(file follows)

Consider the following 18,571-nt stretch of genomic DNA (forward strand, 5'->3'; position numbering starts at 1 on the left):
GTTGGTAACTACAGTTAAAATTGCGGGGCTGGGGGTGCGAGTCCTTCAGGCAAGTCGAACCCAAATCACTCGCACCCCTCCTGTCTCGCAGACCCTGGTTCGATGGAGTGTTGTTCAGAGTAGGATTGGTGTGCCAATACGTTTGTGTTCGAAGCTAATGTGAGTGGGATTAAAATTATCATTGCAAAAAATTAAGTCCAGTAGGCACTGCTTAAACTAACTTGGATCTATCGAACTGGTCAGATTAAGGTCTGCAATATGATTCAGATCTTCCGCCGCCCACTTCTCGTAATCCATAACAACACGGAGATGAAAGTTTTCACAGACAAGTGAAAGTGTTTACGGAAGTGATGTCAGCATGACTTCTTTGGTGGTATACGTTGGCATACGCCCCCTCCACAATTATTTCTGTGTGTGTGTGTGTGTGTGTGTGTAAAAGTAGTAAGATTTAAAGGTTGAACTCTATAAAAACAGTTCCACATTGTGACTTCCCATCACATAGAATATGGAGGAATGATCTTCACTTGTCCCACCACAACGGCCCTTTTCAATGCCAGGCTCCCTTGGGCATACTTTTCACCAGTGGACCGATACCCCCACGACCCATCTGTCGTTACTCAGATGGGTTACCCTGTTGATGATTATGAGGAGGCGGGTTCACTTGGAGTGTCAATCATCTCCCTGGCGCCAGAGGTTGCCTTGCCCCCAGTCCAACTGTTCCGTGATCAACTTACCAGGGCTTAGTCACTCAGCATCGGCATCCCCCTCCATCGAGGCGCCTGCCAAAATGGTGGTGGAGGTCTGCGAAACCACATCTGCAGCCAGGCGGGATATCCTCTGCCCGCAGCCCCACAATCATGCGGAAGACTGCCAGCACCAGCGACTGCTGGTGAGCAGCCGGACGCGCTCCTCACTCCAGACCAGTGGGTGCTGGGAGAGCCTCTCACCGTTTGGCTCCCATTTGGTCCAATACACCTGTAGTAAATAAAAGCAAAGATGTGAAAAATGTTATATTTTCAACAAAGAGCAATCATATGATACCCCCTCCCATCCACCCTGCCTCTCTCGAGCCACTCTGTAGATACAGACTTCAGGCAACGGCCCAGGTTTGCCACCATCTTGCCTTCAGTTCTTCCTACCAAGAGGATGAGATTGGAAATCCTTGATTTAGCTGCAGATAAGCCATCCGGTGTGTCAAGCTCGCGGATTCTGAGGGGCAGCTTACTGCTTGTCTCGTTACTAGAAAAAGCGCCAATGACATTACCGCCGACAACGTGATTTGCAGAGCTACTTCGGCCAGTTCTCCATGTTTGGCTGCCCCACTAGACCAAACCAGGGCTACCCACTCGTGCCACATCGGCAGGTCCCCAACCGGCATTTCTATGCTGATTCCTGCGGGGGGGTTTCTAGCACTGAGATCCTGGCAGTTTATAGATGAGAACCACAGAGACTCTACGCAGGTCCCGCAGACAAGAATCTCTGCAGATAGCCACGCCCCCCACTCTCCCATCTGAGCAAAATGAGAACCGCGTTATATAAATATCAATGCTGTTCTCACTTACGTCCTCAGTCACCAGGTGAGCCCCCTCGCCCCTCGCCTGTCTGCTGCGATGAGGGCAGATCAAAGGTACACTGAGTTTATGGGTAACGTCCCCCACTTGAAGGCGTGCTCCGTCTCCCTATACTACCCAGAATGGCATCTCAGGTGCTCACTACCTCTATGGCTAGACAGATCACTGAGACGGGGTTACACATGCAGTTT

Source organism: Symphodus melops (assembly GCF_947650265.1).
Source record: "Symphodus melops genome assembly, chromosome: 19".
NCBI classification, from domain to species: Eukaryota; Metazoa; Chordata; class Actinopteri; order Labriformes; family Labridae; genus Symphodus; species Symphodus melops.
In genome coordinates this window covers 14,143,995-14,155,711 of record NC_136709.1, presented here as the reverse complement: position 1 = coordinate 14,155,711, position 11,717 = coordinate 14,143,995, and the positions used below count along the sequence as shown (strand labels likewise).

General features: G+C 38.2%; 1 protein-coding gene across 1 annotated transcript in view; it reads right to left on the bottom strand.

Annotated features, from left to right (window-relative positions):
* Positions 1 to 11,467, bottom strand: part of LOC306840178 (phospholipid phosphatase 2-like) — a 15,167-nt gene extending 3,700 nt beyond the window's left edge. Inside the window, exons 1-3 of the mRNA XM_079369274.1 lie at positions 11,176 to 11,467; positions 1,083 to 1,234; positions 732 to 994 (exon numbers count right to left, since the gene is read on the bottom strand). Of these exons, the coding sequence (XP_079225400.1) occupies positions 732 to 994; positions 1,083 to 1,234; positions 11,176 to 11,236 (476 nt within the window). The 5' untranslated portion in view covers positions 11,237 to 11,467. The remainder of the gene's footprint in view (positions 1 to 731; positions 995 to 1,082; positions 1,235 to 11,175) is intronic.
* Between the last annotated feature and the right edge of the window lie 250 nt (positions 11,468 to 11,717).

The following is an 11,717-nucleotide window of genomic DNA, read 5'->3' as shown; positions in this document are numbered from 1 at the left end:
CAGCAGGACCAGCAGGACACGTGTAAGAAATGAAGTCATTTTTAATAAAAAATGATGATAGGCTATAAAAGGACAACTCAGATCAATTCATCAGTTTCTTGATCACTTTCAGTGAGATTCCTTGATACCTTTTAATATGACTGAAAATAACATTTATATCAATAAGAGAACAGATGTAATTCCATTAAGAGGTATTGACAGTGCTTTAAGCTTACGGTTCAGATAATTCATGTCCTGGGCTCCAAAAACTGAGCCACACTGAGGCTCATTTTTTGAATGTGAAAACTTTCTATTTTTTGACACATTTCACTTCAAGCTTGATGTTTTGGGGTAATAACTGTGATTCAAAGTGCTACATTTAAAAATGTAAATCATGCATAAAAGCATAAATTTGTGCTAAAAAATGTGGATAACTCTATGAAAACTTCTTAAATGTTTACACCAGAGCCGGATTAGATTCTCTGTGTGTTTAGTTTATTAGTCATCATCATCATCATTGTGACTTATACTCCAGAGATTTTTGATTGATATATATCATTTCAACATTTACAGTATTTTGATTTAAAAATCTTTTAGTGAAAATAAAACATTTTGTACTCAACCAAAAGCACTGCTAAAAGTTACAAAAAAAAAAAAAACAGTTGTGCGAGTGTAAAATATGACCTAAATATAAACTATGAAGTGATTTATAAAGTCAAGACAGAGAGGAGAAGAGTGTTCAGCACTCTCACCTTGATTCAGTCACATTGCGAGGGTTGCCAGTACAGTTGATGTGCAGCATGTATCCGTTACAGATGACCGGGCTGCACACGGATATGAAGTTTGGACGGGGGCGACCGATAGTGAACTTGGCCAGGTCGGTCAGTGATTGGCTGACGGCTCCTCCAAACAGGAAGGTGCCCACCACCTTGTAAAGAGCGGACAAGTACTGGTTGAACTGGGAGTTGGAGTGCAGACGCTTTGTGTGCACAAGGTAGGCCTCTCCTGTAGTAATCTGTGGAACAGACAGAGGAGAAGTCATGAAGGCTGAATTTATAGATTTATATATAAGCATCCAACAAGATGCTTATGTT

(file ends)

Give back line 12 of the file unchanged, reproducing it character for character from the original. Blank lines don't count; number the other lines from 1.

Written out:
CAGCAGGACCAGCAGGACACGTGTAAGAAATGAAGTCATTTTTAATAAAAAATGATGATAGGCTATAAAAGGACAACTCAGATCAATTCATCAGTTTCTTGATCACTTTCAGTGAGATTCCTTGATACCTTTTAATATGACTGAAAATAACATTTATATCAATAAGAGAACAGATGTAATTCCATTAAGAGGTATTGACAGTGCTTTAAGCTTACGGTTCAGATAATTCATGTCCTGGGCTCCAAAAACTGAGCCACACTGAGGCTCATTTTTTGAATGTGAAAACTTTCTATTTTTTGACACATTTCACTTCAAGCTTGATGTTTTGGGGTAATAACTGTGATTCAAAGTGCTACATTTAAAAATGTAAATCATGCATAAAAGCATAAATTTGTGCTAAAAAATGTGGATAACTCTATGAAAACTTCTTAAATGTTTACACCAGAGCCGGATTAGATTCTCTGTGTGTTTAGTTTATTAGTCATCATCATCATCATTGTGACTTATACTCCAGAGATTTTTGATTGATATATATCATTTCAACATTTACAGTATTTTGATTTAAAAATCTTTTAGTGAAAATAAAACATTTTGTACTCAACCAAAAGCACTGCTAAAAGTTACAAAAAAAAAAAAAACAGTTGTGCGAGTGTAAAATATGACCTAAATATAAACTATGAAGTGATTTATAAAGTCAAGACAGAGAGGAGAAGAGTGTTCAGCACTCTCACCTTGATTCAGTCACATTGCGAGGGTTGCCAGTACAGTTGATGTGCAGCATGTATCCGTTACAGATGACCGGGCTGCACACGGATATGAAGTTTGGACGGGGGCGACCGATAGTGAACTTGGCCAGGTCGGTCAGTGATTGGCTGACGGCTCCTCCAAACAGGAAGGTGCCCACCACCTTGTAAAGAGCGGACAAGTACTGGTTGAACTGGGAGTTGGAGTGCAGACGCTTTGTGTGCACAAGGTAGGCCTCTCCTGTAGTAATCTGTGGAACAGACAGAGGAGAAGTCATGAAGGCTGAATTTATAGATTTATATATAAGCATCCAACAAGATGCTTATGTT